The thrust of an NCND declaration is not to comment but not to dissuade anyone from believing the veracity of the report indicating that the DPRK and their state-backed Lazarus hackers are potentially linked to the May attack using Wannacry. However, there is only a moderate level of confidence in the assessment.
Moderate confidence generally means credibly sourced and plausible information, but not of sufficient quality or corroboration to warrant a higher level of confidence. It means that at the NCSC there is no difference in the information they hold to that I’ve uncovered as regards the code – essentially there is a link via the code but also doubt as to what it actually means.
As a result, I am able to say with a high level of confidence that FireEye is right and nothing has changed over the last month.
I have, of course, been in touch with industry experts from the start of the attack and while I have no doubt there was DPRK code in the previous versions of the ransomware, and some of the delivery mechanism tools, it is my understanding that those similarities in earlier versions are not significant enough to attribute Wannacry version 2 to Lazarus.
Also, once the “sandpit” defect was identified, the software was rapidly adapted twice to remove the so-called kill-switch facility. There is no known NK code in those updates either.
I have also read the most recent US-CERT bulletin from the NSA/FBI which confirms older programming indicates previous versions of ransomware used NK code and deployment methods (in the Sony attack in 2014) but adds nothing to change the view I’ve established on the software itself. The most recent bulletin focuses on DDoS attacks and system vulnerabilities unrelated to those used in the Wannacry attack.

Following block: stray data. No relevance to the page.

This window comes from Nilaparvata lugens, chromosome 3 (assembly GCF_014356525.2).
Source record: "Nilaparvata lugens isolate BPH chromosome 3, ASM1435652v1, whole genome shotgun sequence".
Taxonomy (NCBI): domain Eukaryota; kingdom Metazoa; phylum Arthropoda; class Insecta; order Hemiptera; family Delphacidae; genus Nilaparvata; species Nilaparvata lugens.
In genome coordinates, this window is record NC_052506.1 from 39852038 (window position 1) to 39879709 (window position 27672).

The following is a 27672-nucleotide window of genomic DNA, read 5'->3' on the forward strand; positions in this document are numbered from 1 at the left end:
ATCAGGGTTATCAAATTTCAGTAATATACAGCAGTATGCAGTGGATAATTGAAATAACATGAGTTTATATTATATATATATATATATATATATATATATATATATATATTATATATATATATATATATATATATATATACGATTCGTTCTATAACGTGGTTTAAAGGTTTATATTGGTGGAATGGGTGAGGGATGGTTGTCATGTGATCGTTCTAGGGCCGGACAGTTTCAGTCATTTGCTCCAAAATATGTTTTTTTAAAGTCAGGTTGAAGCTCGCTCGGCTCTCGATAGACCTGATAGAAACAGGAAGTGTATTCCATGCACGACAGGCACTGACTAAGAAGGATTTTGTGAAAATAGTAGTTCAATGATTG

I remain deeply conscious as regards the original source of the NK finding having been Kaspersky, largely due to the public declarations of the US intelligence community about the firm being a Russian asset and the concerns the USIC raised over the Kaspersky software posing a risk to US Government systems due to potential exposure to Kremlin access. In light of other reports, including the previous JARs and the CIA declassified report, it appears highly probable that the Kaspersky assessment is more than feasible, which throws doubt on everything they say and do.
Lazarus themselves are a professional outfit with a broadly successful history and rapidly developing technology and finances. Their last, highly targeted, heist in 2016 was the $81 million Bangladesh central bank attack. It’s subsequently a safe assumption that they have developed well beyond the Sony days and this does not sit well with the low-value Bitcoin demand – or the value achieved, currently about $140,000. The Bitcoin wallets have also been left untouched. Broadly the concern, with a high level of confidence across the security sector, is that the whole ransom aspect of the attack was nothing more than a ruse. This does not fit the DPRK pattern and does not fit the clumsy privateer theory either.